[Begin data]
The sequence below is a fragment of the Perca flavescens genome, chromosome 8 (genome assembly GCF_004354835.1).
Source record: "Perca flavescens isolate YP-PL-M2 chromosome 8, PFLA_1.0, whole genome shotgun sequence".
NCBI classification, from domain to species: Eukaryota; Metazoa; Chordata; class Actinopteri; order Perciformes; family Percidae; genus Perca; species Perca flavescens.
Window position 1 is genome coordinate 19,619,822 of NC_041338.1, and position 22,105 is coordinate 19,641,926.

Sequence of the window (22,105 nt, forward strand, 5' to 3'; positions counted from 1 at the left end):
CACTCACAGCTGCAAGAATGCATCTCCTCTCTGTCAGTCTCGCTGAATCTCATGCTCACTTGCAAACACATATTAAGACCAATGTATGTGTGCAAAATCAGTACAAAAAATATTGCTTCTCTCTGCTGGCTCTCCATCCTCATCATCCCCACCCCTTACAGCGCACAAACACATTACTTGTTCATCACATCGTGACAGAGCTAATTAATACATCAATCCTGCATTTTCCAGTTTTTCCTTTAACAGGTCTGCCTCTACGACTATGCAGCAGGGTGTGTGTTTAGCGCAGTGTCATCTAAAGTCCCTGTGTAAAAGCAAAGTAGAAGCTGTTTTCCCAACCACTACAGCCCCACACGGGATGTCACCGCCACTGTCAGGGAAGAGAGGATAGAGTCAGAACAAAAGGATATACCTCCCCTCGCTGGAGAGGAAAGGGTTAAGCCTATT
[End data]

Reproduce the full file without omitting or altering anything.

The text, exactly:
The sequence below is a fragment of the Perca flavescens genome, chromosome 8 (genome assembly GCF_004354835.1).
Source record: "Perca flavescens isolate YP-PL-M2 chromosome 8, PFLA_1.0, whole genome shotgun sequence".
NCBI classification, from domain to species: Eukaryota; Metazoa; Chordata; class Actinopteri; order Perciformes; family Percidae; genus Perca; species Perca flavescens.
Window position 1 is genome coordinate 19,619,822 of NC_041338.1, and position 22,105 is coordinate 19,641,926.

Sequence of the window (22,105 nt, forward strand, 5' to 3'; positions counted from 1 at the left end):
CACTCACAGCTGCAAGAATGCATCTCCTCTCTGTCAGTCTCGCTGAATCTCATGCTCACTTGCAAACACATATTAAGACCAATGTATGTGTGCAAAATCAGTACAAAAAATATTGCTTCTCTCTGCTGGCTCTCCATCCTCATCATCCCCACCCCTTACAGCGCACAAACACATTACTTGTTCATCACATCGTGACAGAGCTAATTAATACATCAATCCTGCATTTTCCAGTTTTTCCTTTAACAGGTCTGCCTCTACGACTATGCAGCAGGGTGTGTGTTTAGCGCAGTGTCATCTAAAGTCCCTGTGTAAAAGCAAAGTAGAAGCTGTTTTCCCAACCACTACAGCCCCACACGGGATGTCACCGCCACTGTCAGGGAAGAGAGGATAGAGTCAGAACAAAAGGATATACCTCCCCTCGCTGGAGAGGAAAGGGTTAAGCCTATT